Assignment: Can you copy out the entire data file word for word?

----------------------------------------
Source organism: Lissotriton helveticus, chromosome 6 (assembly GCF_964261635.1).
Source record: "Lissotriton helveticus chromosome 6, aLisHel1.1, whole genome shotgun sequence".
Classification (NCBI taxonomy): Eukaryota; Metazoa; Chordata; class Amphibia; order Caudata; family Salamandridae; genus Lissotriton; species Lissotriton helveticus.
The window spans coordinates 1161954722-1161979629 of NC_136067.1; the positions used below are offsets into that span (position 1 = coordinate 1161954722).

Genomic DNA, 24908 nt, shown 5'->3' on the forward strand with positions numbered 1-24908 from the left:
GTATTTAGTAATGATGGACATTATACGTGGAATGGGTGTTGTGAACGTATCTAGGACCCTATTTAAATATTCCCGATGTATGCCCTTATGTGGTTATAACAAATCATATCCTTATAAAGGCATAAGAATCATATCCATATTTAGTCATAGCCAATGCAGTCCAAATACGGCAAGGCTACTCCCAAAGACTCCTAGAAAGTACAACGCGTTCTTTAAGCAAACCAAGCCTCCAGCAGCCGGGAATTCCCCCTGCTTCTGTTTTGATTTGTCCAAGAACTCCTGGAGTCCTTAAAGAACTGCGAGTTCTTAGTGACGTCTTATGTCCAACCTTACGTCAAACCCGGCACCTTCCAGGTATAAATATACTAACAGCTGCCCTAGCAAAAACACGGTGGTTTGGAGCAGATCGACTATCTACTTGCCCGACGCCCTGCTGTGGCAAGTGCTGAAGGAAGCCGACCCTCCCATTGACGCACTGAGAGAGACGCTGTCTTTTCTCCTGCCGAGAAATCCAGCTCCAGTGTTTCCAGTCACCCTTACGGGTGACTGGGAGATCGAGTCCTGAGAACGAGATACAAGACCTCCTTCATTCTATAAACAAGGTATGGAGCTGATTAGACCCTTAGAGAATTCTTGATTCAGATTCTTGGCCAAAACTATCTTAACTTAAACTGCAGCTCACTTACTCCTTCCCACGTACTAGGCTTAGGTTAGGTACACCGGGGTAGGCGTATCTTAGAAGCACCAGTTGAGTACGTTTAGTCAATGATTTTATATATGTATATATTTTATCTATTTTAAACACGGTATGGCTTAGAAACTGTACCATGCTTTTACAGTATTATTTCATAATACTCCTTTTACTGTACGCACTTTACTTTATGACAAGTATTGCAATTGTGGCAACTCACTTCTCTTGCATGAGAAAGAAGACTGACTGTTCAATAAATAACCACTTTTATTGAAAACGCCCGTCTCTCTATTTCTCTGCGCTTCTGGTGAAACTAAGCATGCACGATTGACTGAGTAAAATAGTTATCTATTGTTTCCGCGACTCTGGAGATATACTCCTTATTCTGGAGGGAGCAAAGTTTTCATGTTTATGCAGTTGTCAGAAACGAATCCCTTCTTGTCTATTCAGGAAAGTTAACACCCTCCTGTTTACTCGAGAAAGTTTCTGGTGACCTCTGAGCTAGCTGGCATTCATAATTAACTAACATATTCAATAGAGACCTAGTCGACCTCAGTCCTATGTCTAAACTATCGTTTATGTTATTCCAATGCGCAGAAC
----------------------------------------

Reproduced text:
Source organism: Lissotriton helveticus, chromosome 6 (assembly GCF_964261635.1).
Source record: "Lissotriton helveticus chromosome 6, aLisHel1.1, whole genome shotgun sequence".
Classification (NCBI taxonomy): Eukaryota; Metazoa; Chordata; class Amphibia; order Caudata; family Salamandridae; genus Lissotriton; species Lissotriton helveticus.
The window spans coordinates 1161954722-1161979629 of NC_136067.1; the positions used below are offsets into that span (position 1 = coordinate 1161954722).

Genomic DNA, 24908 nt, shown 5'->3' on the forward strand with positions numbered 1-24908 from the left:
GTATTTAGTAATGATGGACATTATACGTGGAATGGGTGTTGTGAACGTATCTAGGACCCTATTTAAATATTCCCGATGTATGCCCTTATGTGGTTATAACAAATCATATCCTTATAAAGGCATAAGAATCATATCCATATTTAGTCATAGCCAATGCAGTCCAAATACGGCAAGGCTACTCCCAAAGACTCCTAGAAAGTACAACGCGTTCTTTAAGCAAACCAAGCCTCCAGCAGCCGGGAATTCCCCCTGCTTCTGTTTTGATTTGTCCAAGAACTCCTGGAGTCCTTAAAGAACTGCGAGTTCTTAGTGACGTCTTATGTCCAACCTTACGTCAAACCCGGCACCTTCCAGGTATAAATATACTAACAGCTGCCCTAGCAAAAACACGGTGGTTTGGAGCAGATCGACTATCTACTTGCCCGACGCCCTGCTGTGGCAAGTGCTGAAGGAAGCCGACCCTCCCATTGACGCACTGAGAGAGACGCTGTCTTTTCTCCTGCCGAGAAATCCAGCTCCAGTGTTTCCAGTCACCCTTACGGGTGACTGGGAGATCGAGTCCTGAGAACGAGATACAAGACCTCCTTCATTCTATAAACAAGGTATGGAGCTGATTAGACCCTTAGAGAATTCTTGATTCAGATTCTTGGCCAAAACTATCTTAACTTAAACTGCAGCTCACTTACTCCTTCCCACGTACTAGGCTTAGGTTAGGTACACCGGGGTAGGCGTATCTTAGAAGCACCAGTTGAGTACGTTTAGTCAATGATTTTATATATGTATATATTTTATCTATTTTAAACACGGTATGGCTTAGAAACTGTACCATGCTTTTACAGTATTATTTCATAATACTCCTTTTACTGTACGCACTTTACTTTATGACAAGTATTGCAATTGTGGCAACTCACTTCTCTTGCATGAGAAAGAAGACTGACTGTTCAATAAATAACCACTTTTATTGAAAACGCCCGTCTCTCTATTTCTCTGCGCTTCTGGTGAAACTAAGCATGCACGATTGACTGAGTAAAATAGTTATCTATTGTTTCCGCGACTCTGGAGATATACTCCTTATTCTGGAGGGAGCAAAGTTTTCATGTTTATGCAGTTGTCAGAAACGAATCCCTTCTTGTCTATTCAGGAAAGTTAACACCCTCCTGTTTACTCGAGAAAGTTTCTGGTGACCTCTGAGCTAGCTGGCATTCATAATTAACTAACATATTCAATAGAGACCTAGTCGACCTCAGTCCTATGTCTAAACTATCGTTTATGTTATTCCAATGCGCAGAAC